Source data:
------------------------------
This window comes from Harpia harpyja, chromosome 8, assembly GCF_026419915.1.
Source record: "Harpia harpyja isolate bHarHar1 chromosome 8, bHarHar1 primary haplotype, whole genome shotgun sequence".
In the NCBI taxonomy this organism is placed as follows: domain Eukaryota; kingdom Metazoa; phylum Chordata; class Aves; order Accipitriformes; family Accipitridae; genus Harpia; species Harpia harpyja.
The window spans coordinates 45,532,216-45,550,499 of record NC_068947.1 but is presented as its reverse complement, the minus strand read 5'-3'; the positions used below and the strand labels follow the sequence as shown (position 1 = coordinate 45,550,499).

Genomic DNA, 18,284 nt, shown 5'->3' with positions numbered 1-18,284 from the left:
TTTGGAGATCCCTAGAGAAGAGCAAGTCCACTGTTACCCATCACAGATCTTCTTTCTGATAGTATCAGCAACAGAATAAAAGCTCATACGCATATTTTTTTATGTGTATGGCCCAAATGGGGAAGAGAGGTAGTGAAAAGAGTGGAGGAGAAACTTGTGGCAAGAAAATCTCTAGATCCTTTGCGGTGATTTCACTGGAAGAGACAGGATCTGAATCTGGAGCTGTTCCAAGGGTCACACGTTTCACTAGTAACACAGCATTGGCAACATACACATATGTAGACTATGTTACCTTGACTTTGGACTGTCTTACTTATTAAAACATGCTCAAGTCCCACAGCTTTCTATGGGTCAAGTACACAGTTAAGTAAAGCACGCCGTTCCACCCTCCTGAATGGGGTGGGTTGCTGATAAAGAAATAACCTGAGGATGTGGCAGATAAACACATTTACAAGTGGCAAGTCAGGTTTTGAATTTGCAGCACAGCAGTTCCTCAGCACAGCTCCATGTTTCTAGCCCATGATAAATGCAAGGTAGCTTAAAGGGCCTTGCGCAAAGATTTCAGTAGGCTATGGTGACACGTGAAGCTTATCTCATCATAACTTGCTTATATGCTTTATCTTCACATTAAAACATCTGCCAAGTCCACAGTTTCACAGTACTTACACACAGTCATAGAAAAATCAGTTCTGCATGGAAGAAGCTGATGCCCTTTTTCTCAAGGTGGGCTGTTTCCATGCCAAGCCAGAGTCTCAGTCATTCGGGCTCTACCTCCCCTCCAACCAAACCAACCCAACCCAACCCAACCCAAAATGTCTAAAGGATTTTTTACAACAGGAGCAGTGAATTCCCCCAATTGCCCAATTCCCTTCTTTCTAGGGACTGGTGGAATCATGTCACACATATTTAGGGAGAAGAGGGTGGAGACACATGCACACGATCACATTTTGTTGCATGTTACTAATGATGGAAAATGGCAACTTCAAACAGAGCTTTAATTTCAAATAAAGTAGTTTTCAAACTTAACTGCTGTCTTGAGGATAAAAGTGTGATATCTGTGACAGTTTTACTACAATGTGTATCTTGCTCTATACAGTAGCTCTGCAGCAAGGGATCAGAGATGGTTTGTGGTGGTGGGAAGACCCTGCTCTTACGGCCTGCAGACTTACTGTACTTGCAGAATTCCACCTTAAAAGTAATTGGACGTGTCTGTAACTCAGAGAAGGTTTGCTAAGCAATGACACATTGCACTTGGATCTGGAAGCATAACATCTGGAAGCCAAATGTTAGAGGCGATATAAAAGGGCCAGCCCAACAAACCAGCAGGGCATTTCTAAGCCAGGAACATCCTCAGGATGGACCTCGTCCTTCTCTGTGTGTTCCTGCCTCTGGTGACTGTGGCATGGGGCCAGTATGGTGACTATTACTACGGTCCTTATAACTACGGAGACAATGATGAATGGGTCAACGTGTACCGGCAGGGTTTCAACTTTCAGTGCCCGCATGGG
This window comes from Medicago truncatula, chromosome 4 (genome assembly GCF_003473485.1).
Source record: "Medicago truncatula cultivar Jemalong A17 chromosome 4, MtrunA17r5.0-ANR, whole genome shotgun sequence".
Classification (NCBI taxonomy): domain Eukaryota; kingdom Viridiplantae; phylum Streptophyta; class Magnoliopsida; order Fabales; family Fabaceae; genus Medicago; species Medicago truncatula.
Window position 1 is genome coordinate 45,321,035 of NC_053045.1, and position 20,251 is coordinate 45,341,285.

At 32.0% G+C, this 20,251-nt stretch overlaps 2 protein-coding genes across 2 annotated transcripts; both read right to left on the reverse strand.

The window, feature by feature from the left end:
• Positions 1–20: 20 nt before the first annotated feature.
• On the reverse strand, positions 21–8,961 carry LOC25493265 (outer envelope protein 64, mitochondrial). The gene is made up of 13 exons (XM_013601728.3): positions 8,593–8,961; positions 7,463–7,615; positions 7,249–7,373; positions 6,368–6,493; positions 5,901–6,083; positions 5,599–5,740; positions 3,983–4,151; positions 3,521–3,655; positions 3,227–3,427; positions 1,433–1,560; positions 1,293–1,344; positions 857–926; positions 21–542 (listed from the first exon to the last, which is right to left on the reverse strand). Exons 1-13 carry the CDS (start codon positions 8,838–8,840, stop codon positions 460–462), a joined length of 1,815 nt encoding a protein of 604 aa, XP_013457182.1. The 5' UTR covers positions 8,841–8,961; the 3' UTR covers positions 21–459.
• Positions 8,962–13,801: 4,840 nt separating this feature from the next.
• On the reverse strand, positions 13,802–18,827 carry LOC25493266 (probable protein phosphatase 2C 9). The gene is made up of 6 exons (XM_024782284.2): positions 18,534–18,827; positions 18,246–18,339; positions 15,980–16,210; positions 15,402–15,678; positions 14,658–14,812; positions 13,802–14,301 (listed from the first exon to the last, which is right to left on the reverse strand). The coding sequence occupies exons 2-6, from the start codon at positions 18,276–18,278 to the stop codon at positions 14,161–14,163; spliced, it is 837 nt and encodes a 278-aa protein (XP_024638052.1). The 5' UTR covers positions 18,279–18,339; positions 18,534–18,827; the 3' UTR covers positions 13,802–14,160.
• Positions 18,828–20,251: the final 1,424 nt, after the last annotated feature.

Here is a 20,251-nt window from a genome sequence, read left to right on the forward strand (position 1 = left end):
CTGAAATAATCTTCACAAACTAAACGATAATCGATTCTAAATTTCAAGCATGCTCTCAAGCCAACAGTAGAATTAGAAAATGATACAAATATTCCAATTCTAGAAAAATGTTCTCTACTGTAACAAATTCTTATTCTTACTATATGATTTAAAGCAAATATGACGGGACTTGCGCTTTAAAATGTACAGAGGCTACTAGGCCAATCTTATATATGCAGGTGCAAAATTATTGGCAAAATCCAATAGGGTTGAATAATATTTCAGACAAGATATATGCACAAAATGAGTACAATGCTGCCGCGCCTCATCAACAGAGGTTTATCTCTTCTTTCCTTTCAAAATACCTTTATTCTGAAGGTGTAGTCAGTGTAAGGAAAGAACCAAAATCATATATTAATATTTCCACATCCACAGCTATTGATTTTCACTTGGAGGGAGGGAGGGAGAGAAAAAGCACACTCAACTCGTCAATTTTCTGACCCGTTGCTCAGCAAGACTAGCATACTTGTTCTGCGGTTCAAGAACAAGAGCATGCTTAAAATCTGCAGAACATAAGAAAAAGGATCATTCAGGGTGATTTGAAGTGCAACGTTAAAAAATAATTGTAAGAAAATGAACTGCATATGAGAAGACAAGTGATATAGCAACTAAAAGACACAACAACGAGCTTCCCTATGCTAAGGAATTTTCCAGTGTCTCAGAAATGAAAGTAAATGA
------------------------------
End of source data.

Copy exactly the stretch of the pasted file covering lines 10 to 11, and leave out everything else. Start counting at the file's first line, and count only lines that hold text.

Window position 1 is genome coordinate 45,321,035 of NC_053045.1, and position 20,251 is coordinate 45,341,285.

At 32.0% G+C, this 20,251-nt stretch overlaps 2 protein-coding genes across 2 annotated transcripts; both read right to left on the reverse strand.